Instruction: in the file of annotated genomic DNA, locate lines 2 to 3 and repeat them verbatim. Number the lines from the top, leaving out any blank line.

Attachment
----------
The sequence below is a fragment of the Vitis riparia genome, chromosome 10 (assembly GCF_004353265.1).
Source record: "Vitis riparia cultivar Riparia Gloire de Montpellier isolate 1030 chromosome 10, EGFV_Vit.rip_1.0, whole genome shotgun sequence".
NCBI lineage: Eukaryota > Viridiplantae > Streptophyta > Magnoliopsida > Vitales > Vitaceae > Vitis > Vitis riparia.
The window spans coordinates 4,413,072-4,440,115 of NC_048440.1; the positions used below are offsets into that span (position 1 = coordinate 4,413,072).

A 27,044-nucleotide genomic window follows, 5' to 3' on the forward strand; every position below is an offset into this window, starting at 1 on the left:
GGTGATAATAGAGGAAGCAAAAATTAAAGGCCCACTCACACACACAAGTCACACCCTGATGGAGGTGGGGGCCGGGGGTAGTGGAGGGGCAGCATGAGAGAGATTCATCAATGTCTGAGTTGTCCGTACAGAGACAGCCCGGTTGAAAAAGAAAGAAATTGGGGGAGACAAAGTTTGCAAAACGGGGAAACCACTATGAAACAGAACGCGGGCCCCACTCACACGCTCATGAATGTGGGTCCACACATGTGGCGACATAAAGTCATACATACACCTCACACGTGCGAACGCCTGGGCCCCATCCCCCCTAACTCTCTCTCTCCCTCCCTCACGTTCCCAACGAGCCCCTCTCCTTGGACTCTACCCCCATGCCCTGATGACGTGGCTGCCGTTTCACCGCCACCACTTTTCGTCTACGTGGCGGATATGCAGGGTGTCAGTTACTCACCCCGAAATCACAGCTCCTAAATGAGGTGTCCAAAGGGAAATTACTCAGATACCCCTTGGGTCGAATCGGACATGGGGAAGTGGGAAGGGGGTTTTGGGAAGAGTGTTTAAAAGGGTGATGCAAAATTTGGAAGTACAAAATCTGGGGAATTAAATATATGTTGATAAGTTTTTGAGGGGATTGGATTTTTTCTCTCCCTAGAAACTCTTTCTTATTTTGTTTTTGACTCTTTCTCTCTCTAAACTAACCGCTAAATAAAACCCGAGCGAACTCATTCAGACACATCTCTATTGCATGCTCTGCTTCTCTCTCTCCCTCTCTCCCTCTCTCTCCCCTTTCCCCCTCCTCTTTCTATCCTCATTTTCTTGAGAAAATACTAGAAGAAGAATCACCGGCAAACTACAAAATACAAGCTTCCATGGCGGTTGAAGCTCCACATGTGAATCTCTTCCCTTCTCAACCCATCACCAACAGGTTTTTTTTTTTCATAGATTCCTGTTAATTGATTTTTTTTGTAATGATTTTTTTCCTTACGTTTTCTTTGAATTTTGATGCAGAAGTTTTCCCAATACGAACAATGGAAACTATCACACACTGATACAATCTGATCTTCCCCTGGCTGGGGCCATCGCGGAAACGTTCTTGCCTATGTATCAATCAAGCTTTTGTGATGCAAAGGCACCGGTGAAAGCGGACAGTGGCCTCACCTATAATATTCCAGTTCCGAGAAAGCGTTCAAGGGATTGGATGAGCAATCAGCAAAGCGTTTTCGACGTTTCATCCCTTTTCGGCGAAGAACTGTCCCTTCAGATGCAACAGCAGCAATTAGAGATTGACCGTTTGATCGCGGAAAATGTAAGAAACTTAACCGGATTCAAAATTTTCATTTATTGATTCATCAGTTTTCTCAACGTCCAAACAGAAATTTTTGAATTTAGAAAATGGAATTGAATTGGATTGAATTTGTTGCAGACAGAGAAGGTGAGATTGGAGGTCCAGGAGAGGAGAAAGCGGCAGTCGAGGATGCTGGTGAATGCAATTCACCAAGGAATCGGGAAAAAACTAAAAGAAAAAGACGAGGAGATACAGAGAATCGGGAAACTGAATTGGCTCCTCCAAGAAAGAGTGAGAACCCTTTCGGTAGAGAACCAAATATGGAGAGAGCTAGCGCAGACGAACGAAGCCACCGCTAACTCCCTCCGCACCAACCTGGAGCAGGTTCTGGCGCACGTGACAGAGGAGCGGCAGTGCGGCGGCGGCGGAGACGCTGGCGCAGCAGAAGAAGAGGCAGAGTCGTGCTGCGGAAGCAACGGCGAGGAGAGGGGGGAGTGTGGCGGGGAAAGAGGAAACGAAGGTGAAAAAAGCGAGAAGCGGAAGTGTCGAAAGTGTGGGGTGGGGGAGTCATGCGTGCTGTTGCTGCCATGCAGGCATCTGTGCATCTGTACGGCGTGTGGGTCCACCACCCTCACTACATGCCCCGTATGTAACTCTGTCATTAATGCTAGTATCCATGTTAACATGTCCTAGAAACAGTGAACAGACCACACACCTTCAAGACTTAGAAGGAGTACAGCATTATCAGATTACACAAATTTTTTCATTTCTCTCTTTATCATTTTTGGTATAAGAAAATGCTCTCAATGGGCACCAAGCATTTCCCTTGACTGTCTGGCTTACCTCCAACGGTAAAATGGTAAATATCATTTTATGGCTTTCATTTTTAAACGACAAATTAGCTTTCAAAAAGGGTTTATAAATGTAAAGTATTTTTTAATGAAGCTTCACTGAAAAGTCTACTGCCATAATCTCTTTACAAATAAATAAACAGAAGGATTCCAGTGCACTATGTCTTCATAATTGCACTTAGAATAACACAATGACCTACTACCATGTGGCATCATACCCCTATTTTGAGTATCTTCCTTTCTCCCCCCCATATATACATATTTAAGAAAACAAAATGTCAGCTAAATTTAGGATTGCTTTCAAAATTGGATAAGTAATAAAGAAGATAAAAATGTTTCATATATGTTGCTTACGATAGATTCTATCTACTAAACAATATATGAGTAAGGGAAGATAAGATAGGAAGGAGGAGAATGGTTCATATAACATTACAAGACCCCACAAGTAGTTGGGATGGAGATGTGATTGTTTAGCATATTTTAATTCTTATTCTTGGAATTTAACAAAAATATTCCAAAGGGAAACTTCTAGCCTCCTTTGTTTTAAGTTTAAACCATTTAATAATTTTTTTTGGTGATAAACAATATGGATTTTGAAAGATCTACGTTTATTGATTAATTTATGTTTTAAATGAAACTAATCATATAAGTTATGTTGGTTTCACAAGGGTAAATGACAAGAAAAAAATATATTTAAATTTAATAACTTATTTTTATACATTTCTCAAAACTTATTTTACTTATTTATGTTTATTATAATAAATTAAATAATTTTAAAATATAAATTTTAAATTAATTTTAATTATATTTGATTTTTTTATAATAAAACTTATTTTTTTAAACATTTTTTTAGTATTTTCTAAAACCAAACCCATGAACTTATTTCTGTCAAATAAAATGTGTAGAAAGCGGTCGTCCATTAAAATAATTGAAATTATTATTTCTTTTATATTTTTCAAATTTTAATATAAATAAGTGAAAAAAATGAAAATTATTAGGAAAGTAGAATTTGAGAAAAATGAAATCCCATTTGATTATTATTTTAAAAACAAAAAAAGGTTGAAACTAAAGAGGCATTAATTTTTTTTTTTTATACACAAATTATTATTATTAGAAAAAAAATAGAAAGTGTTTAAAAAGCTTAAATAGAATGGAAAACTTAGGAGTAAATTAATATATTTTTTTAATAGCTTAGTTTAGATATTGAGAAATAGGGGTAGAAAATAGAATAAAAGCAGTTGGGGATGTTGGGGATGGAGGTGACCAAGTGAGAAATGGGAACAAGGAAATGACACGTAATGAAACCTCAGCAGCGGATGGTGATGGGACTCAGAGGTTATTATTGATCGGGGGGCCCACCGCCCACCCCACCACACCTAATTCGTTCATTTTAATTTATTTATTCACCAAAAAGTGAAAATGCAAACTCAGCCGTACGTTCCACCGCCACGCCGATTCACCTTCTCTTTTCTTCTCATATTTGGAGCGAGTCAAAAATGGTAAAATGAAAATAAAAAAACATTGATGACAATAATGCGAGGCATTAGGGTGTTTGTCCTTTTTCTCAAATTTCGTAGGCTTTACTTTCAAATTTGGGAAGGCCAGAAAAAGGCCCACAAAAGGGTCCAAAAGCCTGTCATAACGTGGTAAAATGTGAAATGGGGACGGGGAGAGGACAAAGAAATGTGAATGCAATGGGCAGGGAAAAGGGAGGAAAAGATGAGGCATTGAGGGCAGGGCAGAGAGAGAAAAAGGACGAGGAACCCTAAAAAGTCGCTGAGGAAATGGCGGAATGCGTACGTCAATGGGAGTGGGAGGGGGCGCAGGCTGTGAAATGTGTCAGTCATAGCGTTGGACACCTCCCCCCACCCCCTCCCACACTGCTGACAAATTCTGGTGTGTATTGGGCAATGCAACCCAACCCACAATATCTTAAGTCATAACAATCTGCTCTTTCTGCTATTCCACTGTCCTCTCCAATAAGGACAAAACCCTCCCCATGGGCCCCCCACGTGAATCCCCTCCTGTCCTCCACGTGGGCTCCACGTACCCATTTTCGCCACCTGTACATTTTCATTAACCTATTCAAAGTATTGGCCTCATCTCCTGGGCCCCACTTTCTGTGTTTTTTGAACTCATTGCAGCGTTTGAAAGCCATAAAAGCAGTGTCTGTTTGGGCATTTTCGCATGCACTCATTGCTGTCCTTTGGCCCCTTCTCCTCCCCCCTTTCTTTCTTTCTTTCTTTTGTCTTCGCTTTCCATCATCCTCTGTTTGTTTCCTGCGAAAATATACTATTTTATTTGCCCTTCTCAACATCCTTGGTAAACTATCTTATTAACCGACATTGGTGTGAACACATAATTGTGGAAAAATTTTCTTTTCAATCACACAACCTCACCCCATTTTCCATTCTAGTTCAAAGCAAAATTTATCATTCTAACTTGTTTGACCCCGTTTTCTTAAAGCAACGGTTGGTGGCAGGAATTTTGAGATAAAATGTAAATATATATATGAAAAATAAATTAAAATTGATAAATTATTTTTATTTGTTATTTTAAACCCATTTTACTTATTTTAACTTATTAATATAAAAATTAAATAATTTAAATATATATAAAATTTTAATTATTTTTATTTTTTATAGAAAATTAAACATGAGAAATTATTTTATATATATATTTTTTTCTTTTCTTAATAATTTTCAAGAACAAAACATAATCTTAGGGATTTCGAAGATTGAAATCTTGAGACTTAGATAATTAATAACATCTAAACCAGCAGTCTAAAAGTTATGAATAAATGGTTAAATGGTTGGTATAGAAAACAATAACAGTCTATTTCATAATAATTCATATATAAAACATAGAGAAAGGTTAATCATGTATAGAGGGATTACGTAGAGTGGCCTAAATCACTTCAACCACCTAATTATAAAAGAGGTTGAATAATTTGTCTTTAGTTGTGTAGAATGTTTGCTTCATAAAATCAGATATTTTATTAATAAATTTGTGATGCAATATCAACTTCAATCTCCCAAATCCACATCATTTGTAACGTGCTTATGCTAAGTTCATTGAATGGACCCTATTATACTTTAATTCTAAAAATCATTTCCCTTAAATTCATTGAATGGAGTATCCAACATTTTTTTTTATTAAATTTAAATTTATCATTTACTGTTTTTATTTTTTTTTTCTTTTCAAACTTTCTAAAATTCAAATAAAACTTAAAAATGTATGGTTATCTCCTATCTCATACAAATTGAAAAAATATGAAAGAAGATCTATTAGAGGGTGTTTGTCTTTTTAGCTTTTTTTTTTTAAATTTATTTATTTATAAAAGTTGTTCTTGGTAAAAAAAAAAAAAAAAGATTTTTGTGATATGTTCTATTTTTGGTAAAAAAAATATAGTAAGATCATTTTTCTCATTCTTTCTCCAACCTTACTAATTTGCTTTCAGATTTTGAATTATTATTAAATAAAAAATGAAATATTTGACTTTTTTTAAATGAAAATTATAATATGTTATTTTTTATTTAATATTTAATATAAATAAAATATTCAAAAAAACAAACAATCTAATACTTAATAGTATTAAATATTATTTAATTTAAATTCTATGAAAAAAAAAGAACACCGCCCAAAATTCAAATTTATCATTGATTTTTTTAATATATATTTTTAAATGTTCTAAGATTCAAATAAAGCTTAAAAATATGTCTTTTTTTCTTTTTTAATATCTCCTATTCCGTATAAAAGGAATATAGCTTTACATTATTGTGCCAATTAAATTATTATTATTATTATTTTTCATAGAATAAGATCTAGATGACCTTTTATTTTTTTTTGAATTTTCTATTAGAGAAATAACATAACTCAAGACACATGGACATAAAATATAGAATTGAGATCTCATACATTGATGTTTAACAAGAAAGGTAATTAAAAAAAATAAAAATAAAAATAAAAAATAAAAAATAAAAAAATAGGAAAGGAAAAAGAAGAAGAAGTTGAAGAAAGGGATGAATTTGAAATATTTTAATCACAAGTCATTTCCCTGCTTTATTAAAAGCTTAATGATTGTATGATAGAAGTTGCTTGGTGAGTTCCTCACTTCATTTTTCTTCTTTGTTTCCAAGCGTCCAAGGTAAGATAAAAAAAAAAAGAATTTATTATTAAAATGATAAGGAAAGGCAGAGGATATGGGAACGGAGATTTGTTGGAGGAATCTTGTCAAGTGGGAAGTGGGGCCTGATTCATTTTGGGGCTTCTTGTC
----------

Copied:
Source record: "Vitis riparia cultivar Riparia Gloire de Montpellier isolate 1030 chromosome 10, EGFV_Vit.rip_1.0, whole genome shotgun sequence".
NCBI lineage: Eukaryota > Viridiplantae > Streptophyta > Magnoliopsida > Vitales > Vitaceae > Vitis > Vitis riparia.